One-Party Counties in Texas in the 2008 Primary

Richard Hayes Phillips, Ph.D.

Last night I posted a compilation of election results from Tuesday’s presidential primary in Texas, showing that in 21 counties there were no votes cast in the Republican primary, and in three counties there were no votes cast in the Democratic primary. (The original posting is appended). I asked for an explanation, and I received one from David Rogers, an attorney in Austin, Texas, described as a supporter of election integrity.

As I had noticed, the 24 counties in question are quite sparsely populated, accounting for 0.73% of the registered voters in the State of Texas. Rogers explained that a number of these counties "have no county chairmen (particularly on the Republican side). With no county chairman, there is no one to organize or run a primary. Perversely, some of the counties with no Republican chairmen consistently go Republican at the top of the ticket in November, but all the local officials are Democrats."

I was startled by the explanation. It seems that there were no Republican primaries in 21 counties, and no Democratic primaries in three counties. This would explain the numbers, but it would still be a fact that voters of one party or another are disenfranchised, countywide, in many counties in Texas. To me, this seemed unacceptable in a democracy.

Rogers replied that, unacceptable or not, this is the most likely explanation for the results I observed. "Republicans have been disenfranchised like this in Texas for over a century (in fact, getting the number of no-Republican-primary counties below 25 is a recent and remarkable achievement.)"

Rogers explained that while ballots, voting machines, and election workers are all paid for by the state government, the local parties at the county level have to bear the costs of administration and accounting; and they have to find someone to do the paperwork, and somewhere to store the paper. "The costs in time and money to the parties aren't much, but they aren't nothing."

"The failure is almost entirely organizational," Rogers said. "The state party tries to help the local counties some, so which counties have no party changes some from year to year, but the state party can’t force the locals to
organize if they don’t want to."

"If there aren’t enough Republicans in a county to organize themselves and pay the costs required," Rogers concluded, "I would say the Republicans are self-disenfranchising." A "party whose members can’t bestir themselves enough to set up a primary obviously aren’t that interested."

I deeply appreciate Rogers’ explanation. In short, political parties at the county level can decide not to participate in a primary election by deciding not to organize for it and not to pay administrative, accounting, and storage costs. In the disinterested counties, interested voters must undertake to organize the primary themselves and to find some way to bear the financial burden, or vote in the other party’s primary, or not vote at all.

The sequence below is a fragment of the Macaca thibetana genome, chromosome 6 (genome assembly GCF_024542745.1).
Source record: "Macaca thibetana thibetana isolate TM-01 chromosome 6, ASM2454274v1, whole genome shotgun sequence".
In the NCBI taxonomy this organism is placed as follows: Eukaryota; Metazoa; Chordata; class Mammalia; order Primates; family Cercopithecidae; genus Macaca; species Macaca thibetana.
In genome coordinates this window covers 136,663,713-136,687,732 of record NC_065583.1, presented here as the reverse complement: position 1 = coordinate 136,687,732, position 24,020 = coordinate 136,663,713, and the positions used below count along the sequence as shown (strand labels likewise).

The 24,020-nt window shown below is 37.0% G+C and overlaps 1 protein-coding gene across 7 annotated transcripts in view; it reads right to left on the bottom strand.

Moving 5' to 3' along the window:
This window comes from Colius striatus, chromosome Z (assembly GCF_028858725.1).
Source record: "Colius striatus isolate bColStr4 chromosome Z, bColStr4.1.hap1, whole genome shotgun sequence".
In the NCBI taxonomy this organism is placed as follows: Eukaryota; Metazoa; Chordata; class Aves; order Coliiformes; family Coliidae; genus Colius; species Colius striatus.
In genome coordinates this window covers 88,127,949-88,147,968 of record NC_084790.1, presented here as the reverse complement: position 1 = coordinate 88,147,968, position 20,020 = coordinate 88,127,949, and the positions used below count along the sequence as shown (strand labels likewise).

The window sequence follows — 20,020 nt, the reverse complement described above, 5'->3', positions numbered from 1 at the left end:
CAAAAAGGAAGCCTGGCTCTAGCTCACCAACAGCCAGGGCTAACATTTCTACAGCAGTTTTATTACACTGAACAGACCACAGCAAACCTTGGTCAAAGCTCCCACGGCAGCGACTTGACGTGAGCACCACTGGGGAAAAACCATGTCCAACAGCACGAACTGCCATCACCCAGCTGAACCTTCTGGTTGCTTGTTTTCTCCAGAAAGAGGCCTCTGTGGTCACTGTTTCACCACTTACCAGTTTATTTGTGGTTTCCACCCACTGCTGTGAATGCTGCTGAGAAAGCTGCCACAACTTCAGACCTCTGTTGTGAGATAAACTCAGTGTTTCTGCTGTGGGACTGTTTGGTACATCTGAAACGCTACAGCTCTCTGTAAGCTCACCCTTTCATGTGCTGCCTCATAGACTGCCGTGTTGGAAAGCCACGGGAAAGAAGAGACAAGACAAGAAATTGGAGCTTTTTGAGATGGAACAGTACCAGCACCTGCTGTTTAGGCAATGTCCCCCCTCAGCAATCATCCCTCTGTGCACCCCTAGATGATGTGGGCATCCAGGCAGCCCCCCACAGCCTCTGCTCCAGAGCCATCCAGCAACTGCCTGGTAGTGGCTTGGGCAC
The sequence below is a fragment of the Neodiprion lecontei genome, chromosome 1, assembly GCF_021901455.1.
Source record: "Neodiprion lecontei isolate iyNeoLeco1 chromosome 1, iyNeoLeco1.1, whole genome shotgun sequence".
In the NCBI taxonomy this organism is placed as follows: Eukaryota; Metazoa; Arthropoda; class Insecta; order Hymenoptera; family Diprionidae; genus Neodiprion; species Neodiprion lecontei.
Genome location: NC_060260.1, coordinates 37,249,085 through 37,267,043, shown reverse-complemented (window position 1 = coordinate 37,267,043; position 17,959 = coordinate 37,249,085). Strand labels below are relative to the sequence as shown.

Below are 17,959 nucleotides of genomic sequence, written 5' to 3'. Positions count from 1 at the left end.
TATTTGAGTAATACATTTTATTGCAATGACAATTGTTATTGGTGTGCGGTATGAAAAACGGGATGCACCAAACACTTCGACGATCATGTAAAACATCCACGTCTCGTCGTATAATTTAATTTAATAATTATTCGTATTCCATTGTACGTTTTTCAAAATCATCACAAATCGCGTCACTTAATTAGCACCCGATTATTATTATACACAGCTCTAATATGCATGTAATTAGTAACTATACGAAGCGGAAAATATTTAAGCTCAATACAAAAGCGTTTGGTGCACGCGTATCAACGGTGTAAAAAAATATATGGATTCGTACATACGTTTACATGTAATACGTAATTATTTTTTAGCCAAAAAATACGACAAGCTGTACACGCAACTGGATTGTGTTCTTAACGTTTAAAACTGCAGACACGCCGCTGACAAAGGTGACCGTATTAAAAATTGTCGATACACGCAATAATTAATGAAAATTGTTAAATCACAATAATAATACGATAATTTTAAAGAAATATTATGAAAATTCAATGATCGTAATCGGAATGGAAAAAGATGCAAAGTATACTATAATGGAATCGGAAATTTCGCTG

For the record, in the 21 counties in which there was no Republican primary last Tuesday, Kerry outpolled Bush by 21,089 to 19,732 in the 2004 presidential election, and Bell (the Democrat) outpolled Perry (the Republican) by 9,508 to 6,820 in the 2006 gubernatorial election. In the three counties in which there was no Democratic primary last Tuesday, Bush outpolled Kerry by 3,194 to 456 in 2004, and Perry outpolled Bell by 1,279 to 208 in 2006.

The fact that these counties are sparsely populated does not make me feel any better about the disenfranchisement of their voters. There are 93,131 registered voters in these 24 counties. Failure to engage in political organizing should not be grounds to deny or abridge the right to vote.

But far be it from me to tell the State of Texas how to run its elections. In the State of New York we have our own methods of voter disenfranchisement. Voters had to declare their party affiliation by October 12, 2007 in order to vote in the presidential primary of February 5, 2008.

Richard Hayes Phillips, Ph.D.

March 5, 2008

Didn’t anybody notice this?

It is now 24 hours after the polls closed in Texas. In 21 counties, with 100% of precincts reporting, nobody voted in the Republican presidential primary. In three counties, with 100% of precincts reporting, nobody voted in the Democratic presidential primary.

In the 21 counties with no Republican voters, there were 87,919 registered voters, and 36,239 ballots cast, all of them Democratic.
In the three counties with no Democratic voters, there were 5,212 registered voters, and 1,865 ballots cast, all of them Republican.
In Maverick County, all 9,661 ballots cast were Democratic. In Hansford County, all 1,235 ballots cast were Republican.

But don’t take my word for it. See for yourself.

Election officials in the State of Texas have some explaining to do.

Richard Hayes Phillips is the author of the definitive book on the 2004 presidential election in Ohio – "Witness to a Crime: A Citizens’ Audit of an American Election." For more information: richardhayesphillips[at]yahoo[dot]com

One-Party Counties in Texas.pdf85.16 KB